Football Special Teams: How to Block Field Goals and PATs
Blocking either a PAT or a field goal attempt in a football game can change the momentum of that game and eventually decide its outcome. To block kicks, defensive players must be dedicated, athletic, and willing to physically sacrifice themselves for the good of the team. To have a successful block, each man must do his job.
Blocked kicks may appear easy, but a play such as the middle field goal block requires talented defensive linemen who can win the battle up front. These defensive linemen position themselves near the center snapping the ball because the quickest way to any field goal or extra point attempt is up the middle.
With the ball 7 yards off the line of scrimmage, teams place their best pass-rushers in the middle, believing that one of them can penetrate the blocking line a couple of yards and then raise his arms, hoping to tip the booted ball with his hands. If the kicker doesn’t get the proper trajectory, the kick can be blocked.
In the following figure, the three interior defensive linemen (LT, N, and RT) are over the two guards and the snapper:
RT must align on the inside shoulder of the guard opposite him.
N lines up directly across from the center.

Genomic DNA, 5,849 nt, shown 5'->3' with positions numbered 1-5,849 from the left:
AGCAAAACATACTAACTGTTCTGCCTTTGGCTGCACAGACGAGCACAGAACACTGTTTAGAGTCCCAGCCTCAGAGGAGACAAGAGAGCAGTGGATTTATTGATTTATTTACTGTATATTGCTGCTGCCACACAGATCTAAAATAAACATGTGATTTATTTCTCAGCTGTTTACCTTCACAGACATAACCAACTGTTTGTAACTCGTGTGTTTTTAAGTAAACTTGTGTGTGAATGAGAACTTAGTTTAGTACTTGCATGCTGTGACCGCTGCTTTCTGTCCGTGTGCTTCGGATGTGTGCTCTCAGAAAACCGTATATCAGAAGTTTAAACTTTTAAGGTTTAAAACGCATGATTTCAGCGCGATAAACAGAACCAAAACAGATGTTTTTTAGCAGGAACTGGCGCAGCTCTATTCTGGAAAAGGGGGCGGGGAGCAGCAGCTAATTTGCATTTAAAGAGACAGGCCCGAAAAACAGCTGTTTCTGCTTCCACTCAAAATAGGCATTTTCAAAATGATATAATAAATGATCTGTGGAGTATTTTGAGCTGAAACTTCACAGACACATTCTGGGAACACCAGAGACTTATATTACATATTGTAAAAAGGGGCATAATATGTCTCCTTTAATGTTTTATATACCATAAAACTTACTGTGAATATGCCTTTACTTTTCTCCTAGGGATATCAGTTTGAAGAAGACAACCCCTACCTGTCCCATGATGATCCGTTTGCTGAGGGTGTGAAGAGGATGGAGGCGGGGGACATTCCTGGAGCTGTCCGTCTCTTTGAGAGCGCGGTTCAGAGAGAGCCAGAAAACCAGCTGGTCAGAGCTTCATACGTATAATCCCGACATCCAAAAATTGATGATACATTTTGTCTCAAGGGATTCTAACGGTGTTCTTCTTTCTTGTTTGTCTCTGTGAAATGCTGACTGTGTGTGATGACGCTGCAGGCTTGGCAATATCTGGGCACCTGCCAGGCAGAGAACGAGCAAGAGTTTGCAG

LT aligns on the inside shoulder of the guard opposite him.
These linemen want to be able to gain an edge, an angle, on those blockers. Their attempts to block the kick won’t work if the two tackles align squarely on top of the guards. They must pick a particular shoulder of the guard and attack to that side.
The guards’ role in the play is crucial:
Both LG and RG (left and right guard) drive through the tackles’ outside shoulders.
Their objective is to apply enough individual pressure so as not to allow the tackle to slide down the line and help his buddies inside.
Both players attempt to block the kick if they break free.
If not, they contain the opponent’s linemen in case of a fake field goal attempt. Containing means to hold their ground and simply jostle with the players who are blocking them — all while keeping their eyes on the kicker and holder.
The only chance that the middle block has of succeeding is if the pass-rush moves that the three interior defensive linemen make on the offensive linemen work. It’s critical that all three players are isolated on one blocker. The defenders can decide to double-team a blocker, hoping one of them breaks free and penetrates the line.
On other kick-block plays, teams attempt to break through from the outside, using two men on one blocker and hoping the single blocker makes the wrong choice and allows the inside rusher to get free.